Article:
Interesting Germanium Facts

Here are additional interesting facts about the element germanium:

  • There weren’t many uses for germanium until 1945, when its semiconducting properties were discovered.
  • While germanium opened the doors for the electronics industry, it has largely been replaced by silicon, which has similar properties and is readily available.
  • Germanium is an amphoteric oxide. That is, is has both negative and positive oxidation states.
  • It has the same crystal structure as a diamond (face-centered diamond cubic).
  • Pure germanium spontaneously extrudes “whiskers”, which lead to shorts and failures of old transistors and diodes.
  • Precious metals in jewelry increasingly include germanium because it increases hardening and tarnish resistance, while decreasing firescale.
  • When germanium oxide is the catalyst for polymerizing polyethylene terephthalate (PET), it produces especially brilliant polyester. Bottles made from the plastic are particularly attractive in Japanese markets, although they are not used in the United States.
  • Gas chromatography columns replace silica (SiO2) with germanium dioxide (GeO2) for some applications because of the similarities between the chemical properties of the two compounds.
  • Airport security scanners often incorporate germanium semiconductor detectors because they excel at detecting radiation sources.
  • Spintronics is an upcoming tech that uses germanium in solid state devices and quantum computing.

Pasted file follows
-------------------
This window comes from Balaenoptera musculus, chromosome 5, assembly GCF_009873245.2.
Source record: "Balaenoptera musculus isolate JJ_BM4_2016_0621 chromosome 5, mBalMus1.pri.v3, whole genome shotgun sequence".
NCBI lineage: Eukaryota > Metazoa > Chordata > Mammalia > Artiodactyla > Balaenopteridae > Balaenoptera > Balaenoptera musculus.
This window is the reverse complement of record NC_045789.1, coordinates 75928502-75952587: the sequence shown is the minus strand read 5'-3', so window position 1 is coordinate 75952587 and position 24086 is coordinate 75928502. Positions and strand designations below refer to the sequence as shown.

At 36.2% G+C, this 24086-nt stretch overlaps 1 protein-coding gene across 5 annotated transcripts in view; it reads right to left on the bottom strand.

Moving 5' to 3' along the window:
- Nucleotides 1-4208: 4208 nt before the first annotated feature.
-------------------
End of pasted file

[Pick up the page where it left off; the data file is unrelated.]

Physical Data

State at room temperature: Solid
Appearance: Metallic grayish white
Density: 5.323 g/cc (20 °C)
Melting Point: 1211.40 K (938.25 °C, 1720.85 °F)
Boiling Point: 3106 K (2833 °C, 5131 °F)
Heat of Fusion: 36.94 kJ/mol
Heat of Vaporization: 334 kJ/mol
Molar Heat Capacity: 23.222 J/mol·K

Atomic Data

Oxidation States: −4, −3, −2, −1, 0, +1, +2, +3, +4
Electronegativity: 2.01
Atomic Radius: 1.22 Å
Covalent Radius: 1.22 Å
Van der Waals Radius: 2.11 Å
First Ionization Energy: 762 kJ/mol
Second Ionization Energy: 1537.5 kJ/mol
Third Ionization Energy: 3302.1 kJ/mol

References

  • Crisp, D.; Pathare, A.; Ewell, R. C. (2004). “The performance of gallium arsenide/germanium solar cells at the Martian surface”. Acta Astronautica. 54 (2): 83–101. doi:10.1016/S0094-5765(02)00287-4
  • Gerber, G. B.; Léonard, A. (1997). “Mutagenicity, carcinogenicity and teratogenicity of germanium compounds”. Regulatory Toxicology and Pharmacology. 387 (3): 141–146. doi:10.1016/S1383-5742(97)00034-3
  • Frenzel, Max; Ketris, Marina P.; Gutzmer, Jens (2013-12-29). “On the geological availability of germanium”. Mineralium Deposita. 49 (4): 471–486. doi:10.1007/s00126-013-0506-z
  • Weast, Robert (1984). CRC, Handbook of Chemistry and Physics. Boca Raton, Florida: Chemical Rubber Company Publishing. pp. E110. ISBN 0-8493-0464-4.
  • Winkler, Clemens (1887). “Germanium, Ge, a New Nonmetal Element”. Berichte der Deutschen Chemischen Gesellschaft (in German). 19 (1): 210–211. doi:10.1002/cber.18860190156